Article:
But stopping work for one day per week is not the only rest we need. During our nightly sleep, the body can give its full attention to repairing damage. Athletic trainers say that rest days are essential for getting the results you want, not only because they prevent injury, but because the visible physical changes you want to see actually take place during rest, not during your workout. Rest is good for the body, good for the soul, and, most relevant to this post, good for the mind.
Have you ever experienced frustration because you just couldn't get something right, only to come back to it later and get it on the first try? I imagine we all have. I have a musician friend who has talked to me about this phenomenon. She noticed that she could practice a difficult section for hours with no success, walk away out of frustration, and then be surprised to be able to play it perfectly when she returned to the piano the next day. I have experienced it myself in my writing--particularly during my dissertation. I would work furiously on the weekends because I was working full-time and trying to take care of my family, but I could not work for six hours at a stretch without getting extremely frustrated. There was something blocking my ability to put the pieces together and write about it articulately. And then I decided I would try Mason's way--stop working before you get to the point of frustration and then go do something else. I started getting up at 5:00 and working for two hours. Like this morning, I often found that some piece had come together during the night. Sometimes I would be in the middle of flow and have to stop. That felt maddening. But what I found is that my brain continued to work on it all day as I was doing other things, and when I got home I couldn't wait to get back to the computer to get my ideas down. I won't go as far as to say that it made writing a dissertation easy, but it did make it more manageable, and I was definitely happier.
I was talking with another friend who knew Eve Anderson (who trained at CM College in Ambleside and died a few years ago). Ms. Anderson said that the key to a happy and productive classroom was short, varied lessons. I remember reading that in Mason's volumes, but sometimes it takes someone explaining the details of a principle for me to really understand how to apply them with real students. For Ms. Anderson, it was less about rigid adherence to a clock than it was about kid-watching. I liked that. She said you watch until your students reach the height of engagement, and then you switch lessons to something completely different, and you ride that wave of high engagement all day long. At first, this may seem almost cruel. But stopping the story at "just the wrong spot" or stopping the math lesson before anyone gets frustrated ensures that their brains will continue, subconsciously, to process those things long after the lesson is done, and the next time you pick up that book, the students will come to the table eager to find out what happens, or they may find that a math concept that gave them trouble yesterday has worked itself out.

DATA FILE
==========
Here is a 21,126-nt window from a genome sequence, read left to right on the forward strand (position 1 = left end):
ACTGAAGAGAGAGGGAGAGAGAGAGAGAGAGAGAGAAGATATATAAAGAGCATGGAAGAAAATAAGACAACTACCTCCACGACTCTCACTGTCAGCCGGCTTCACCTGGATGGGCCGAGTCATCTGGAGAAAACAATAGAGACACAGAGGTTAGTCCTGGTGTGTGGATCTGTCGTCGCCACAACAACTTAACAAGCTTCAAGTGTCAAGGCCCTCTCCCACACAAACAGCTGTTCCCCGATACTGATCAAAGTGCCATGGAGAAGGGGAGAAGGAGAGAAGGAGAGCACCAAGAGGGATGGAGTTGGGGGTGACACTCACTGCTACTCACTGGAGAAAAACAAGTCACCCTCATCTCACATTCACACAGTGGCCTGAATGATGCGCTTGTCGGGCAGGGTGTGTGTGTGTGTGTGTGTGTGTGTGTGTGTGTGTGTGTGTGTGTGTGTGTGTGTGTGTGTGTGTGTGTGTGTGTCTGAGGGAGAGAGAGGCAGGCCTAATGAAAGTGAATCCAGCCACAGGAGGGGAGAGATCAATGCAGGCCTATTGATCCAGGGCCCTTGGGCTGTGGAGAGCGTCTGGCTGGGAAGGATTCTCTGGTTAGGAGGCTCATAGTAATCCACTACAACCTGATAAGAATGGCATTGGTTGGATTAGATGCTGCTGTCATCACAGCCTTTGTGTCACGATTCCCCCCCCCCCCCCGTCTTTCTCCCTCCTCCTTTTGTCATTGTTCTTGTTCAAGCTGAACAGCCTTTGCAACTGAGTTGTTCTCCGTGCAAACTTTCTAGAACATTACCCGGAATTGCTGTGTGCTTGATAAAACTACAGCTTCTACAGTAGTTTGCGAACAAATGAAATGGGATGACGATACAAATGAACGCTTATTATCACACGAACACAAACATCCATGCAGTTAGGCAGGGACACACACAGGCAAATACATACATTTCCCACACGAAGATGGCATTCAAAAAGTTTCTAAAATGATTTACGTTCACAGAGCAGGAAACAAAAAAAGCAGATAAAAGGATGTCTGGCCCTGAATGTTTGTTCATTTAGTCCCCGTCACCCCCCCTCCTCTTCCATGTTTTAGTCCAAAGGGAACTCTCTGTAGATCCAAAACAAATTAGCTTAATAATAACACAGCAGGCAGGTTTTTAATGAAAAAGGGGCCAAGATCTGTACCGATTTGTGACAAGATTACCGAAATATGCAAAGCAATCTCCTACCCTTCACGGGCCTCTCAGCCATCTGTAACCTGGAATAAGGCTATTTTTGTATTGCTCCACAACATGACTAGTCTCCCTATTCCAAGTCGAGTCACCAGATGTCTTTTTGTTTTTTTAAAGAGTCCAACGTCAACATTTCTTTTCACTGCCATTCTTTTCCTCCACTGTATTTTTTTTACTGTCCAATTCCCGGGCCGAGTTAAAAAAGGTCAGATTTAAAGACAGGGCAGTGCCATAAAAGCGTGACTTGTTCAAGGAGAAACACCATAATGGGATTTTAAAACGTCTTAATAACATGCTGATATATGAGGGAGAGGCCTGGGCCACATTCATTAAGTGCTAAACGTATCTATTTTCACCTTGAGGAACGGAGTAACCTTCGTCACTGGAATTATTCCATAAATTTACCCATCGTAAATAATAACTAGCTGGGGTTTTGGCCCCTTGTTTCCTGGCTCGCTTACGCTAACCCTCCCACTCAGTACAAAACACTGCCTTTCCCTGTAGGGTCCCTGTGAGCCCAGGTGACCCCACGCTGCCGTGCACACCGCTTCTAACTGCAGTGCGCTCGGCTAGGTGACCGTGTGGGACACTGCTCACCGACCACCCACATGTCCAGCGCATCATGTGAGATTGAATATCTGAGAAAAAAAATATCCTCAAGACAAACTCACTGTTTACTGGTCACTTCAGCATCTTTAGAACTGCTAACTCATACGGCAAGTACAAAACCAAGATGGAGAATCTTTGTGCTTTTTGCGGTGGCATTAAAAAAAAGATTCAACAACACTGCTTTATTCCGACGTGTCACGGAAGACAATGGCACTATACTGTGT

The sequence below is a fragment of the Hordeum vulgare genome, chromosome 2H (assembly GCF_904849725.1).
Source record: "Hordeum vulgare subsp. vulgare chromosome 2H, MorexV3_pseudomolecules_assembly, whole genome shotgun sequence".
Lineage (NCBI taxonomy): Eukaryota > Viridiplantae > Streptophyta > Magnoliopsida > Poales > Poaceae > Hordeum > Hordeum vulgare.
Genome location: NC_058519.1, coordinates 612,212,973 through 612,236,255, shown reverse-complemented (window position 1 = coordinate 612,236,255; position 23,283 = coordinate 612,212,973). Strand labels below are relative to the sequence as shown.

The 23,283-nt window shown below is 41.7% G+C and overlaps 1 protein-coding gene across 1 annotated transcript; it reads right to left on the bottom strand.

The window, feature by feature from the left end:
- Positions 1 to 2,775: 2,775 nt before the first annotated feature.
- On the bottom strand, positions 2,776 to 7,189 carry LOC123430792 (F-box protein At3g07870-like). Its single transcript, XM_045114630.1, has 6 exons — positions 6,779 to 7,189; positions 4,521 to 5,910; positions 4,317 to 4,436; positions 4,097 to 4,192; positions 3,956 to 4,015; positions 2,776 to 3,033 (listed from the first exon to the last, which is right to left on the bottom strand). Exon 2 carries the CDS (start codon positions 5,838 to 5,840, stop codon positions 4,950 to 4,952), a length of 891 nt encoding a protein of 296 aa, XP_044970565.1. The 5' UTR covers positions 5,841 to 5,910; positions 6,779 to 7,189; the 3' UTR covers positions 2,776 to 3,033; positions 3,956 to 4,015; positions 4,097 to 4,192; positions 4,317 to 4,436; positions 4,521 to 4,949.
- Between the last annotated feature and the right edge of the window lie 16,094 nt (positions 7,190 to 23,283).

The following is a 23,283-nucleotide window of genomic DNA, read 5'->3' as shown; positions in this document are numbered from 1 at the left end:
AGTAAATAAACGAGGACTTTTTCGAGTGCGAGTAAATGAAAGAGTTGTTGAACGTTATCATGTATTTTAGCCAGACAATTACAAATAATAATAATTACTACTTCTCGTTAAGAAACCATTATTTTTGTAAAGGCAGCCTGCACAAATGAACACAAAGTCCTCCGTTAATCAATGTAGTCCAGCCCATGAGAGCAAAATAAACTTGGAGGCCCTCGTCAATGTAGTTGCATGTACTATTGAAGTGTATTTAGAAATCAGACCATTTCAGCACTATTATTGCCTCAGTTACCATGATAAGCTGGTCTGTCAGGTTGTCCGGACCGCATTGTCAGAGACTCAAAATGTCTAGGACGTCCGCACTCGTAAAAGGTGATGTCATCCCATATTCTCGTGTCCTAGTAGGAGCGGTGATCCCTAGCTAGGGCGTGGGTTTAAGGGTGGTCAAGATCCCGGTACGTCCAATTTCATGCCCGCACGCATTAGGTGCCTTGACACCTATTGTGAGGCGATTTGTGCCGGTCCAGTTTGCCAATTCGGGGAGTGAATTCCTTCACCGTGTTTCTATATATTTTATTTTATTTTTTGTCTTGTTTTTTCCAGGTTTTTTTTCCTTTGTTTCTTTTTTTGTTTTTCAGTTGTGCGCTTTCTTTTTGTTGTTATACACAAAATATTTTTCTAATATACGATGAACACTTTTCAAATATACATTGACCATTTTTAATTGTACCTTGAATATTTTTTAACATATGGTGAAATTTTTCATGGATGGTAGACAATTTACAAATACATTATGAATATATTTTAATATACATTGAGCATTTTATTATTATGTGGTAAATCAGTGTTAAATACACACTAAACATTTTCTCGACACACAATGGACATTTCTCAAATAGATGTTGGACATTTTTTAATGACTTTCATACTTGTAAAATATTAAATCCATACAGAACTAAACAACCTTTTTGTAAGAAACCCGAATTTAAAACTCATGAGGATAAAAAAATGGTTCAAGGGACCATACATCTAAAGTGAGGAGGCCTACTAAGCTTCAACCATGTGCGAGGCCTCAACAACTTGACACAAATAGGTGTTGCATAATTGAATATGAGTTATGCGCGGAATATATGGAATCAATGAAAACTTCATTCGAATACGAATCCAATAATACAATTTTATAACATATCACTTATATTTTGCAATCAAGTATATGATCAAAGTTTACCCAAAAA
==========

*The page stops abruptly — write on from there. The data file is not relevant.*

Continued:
Rest can also help children in narration. I have taught some children who had a very difficult time narrating right after we finished reading. What I have found is that, if I ask that student later in the day or even the next day, not only are they able to narrate, but sometimes they give the deepest reflections and make connections that others did not. Their brains needed rest (or a change--which Mason said is as good as a rest) in order to process the information or story to a level that made them feel satisfied.
But where I have noticed this phenomenon most is with math lessons. Mason taught math conceptually, using lots of objects (manipulatives), and never had children memorize an algorithm until they understood the idea. This approach is heavily reasoning-based, and reasoning can take a lot of time. When I am working in a classroom setting, I think problems are amplified because children tend to compare themselves to others. It is so easy for a child whose brain has just not finished processing the information to feel stupid when it seems to come so easily to others. They begin to feel stress. Stress makes their bodies produce adrenaline and cortisol, the chemicals that cause our fight, freeze, or flight response. These chemicals also inhibit brain function and actually make it more difficult to learn the concept. That is when the child either becomes agitated (fight), shuts down (freeze), or uses any strategy he/she can think of to shift attention away from the task at hand (flight). I try so hard not to ever let things get to that point, but sometimes they do anyway. When that happens, I explain the physiology of what is happening to take the pressure off and try to keep the child from going into a negative thought spiral. "You know what? Let's put this away for today. I know you are frustrated and you really want to figure this out, but right now your body is making chemicals that are making it harder to learn. I bet if we stop now and do something else, your brain will continue to work on this problem and you won't even know it, and when we try again tomorrow, you will think, 'Oh my goodness. How did I not see that yesterday?'" If they hear this message consistently and experience the truth of it a few times, it can change their mindset from "I'm not good at math" to "I need to take a break." Healthy.
I wish you joy and rest as you move through this Sabbath day. I'm going to go pour myself another cuppa.